Newburg Staff Writers-March 8, 2021 (12:00 PM)
Which foreign assets do I report to the IRS?
For individuals, the U.S. operates under a worldwide taxation system. As a result, there are numerous foreign assets, some subject to taxation, that a person may have to report on their U.S. tax return. These assets include but are not limited to:
- Foreign Rental Real Estate
- Pension and Annuity Distributions
- Life Insurance
- Financial accounts:
- Bank accounts
- Stock/Brokerage accounts
Foreign Rental Real Estate
When a U.S. person has foreign rental property that generates rental income, it is reportable to the IRS. From the IRS’ tax perspective there is no de minimis requirement regarding the reporting and taxation of foreign real estate income – all rental income must be reported. Failure to report any real estate activity may result in fines and penalties.
The same deductions can be applied for a rental property in the U.S., including mortgage interest, local property taxes, repairs, management fees, depreciation, etc., however both foreign rental income and deductions must be reported in U.S. dollars.
Expats who pay foreign taxes on their foreign rental property income can claim U.S. tax credits on a dollar for dollar basis to reduce, or in many cases, eliminate the U.S. tax due on their rental income. To claim these tax credits, expats must file Form 1116 when they file their federal return. If they pay more foreign tax than the U.S. tax they owe, they will have excess U.S. tax credits that can be applied to other income types, or just deferred for future use.
Foreign Pension and Annuity Distributions
A foreign pension or annuity distribution is a payment from a pension plan or retirement annuity received from a source outside the U.S. You might receive it from a:
- foreign employer
- trust established by a foreign employer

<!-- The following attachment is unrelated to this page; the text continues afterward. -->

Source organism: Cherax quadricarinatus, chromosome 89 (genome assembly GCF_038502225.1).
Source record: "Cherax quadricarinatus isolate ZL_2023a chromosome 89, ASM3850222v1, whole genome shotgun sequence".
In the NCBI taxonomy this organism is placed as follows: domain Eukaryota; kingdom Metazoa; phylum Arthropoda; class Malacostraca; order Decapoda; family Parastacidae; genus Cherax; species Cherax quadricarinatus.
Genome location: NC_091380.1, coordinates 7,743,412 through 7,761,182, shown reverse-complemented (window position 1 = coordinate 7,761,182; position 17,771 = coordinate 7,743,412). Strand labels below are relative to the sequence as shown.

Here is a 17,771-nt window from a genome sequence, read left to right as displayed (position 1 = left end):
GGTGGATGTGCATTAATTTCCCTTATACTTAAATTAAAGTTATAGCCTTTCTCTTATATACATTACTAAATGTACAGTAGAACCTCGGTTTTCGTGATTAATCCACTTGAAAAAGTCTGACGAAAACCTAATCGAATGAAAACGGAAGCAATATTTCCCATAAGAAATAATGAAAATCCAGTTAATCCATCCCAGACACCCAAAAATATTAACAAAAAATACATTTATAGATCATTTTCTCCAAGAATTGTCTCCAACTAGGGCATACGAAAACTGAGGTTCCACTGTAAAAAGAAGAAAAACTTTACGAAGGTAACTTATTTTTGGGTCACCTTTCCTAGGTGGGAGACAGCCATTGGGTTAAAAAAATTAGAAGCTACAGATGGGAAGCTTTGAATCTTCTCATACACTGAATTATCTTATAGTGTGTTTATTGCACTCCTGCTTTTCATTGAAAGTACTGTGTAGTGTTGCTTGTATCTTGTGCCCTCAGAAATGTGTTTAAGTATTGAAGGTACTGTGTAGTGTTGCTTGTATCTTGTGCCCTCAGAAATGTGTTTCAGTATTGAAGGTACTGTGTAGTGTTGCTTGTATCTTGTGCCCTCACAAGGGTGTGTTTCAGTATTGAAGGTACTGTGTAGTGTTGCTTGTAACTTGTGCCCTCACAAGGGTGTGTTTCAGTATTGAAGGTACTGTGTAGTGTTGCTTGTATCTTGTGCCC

- foreign government or one of its agencies (including a foreign social security pension)
- foreign insurance company
- foreign trust or other foreign entity designated to pay the annuity
Just as with domestic pensions or annuities, the taxable amount generally is the Gross Distribution minus the Cost. Income received from foreign pensions or annuities may be fully or partially taxable, even if you do not receive a Form 1099 or other similar document reporting the amount of the income. Under most treaty states, pension income is taxable only in the state of residence when the distribution is made. This would cause foreign pensions to be taxable in the U.S. but not necessarily taxed in the foreign country from which it is sourced.
Taxpayers who are citizens of the U.S. must report on Form 114 their foreign financial accounts (life insurance, bank accounts, financial accounts, etc.) in which they hold financial interest, that exceeds $10,000 at any time during the calendar year.
Individual taxpayers and specified domestic entities with significant foreign financial assets might find that not only are they subject to the FBAR filing requirements, but more intensive reporting as well. The Form 8938, the Statement of Specified Foreign Financial Assets, applies to owners of certain foreign assets who have $150,000 in foreign assets at any point in the tax year, or more than $100,000 at the end of the year if married filing joint, with halved requirements if unmarried, filing separately, or a specified domestic entity.
For more information on FBAR/8938 reporting please reference our FBAR, Form 8938, and FATCA Newsletter.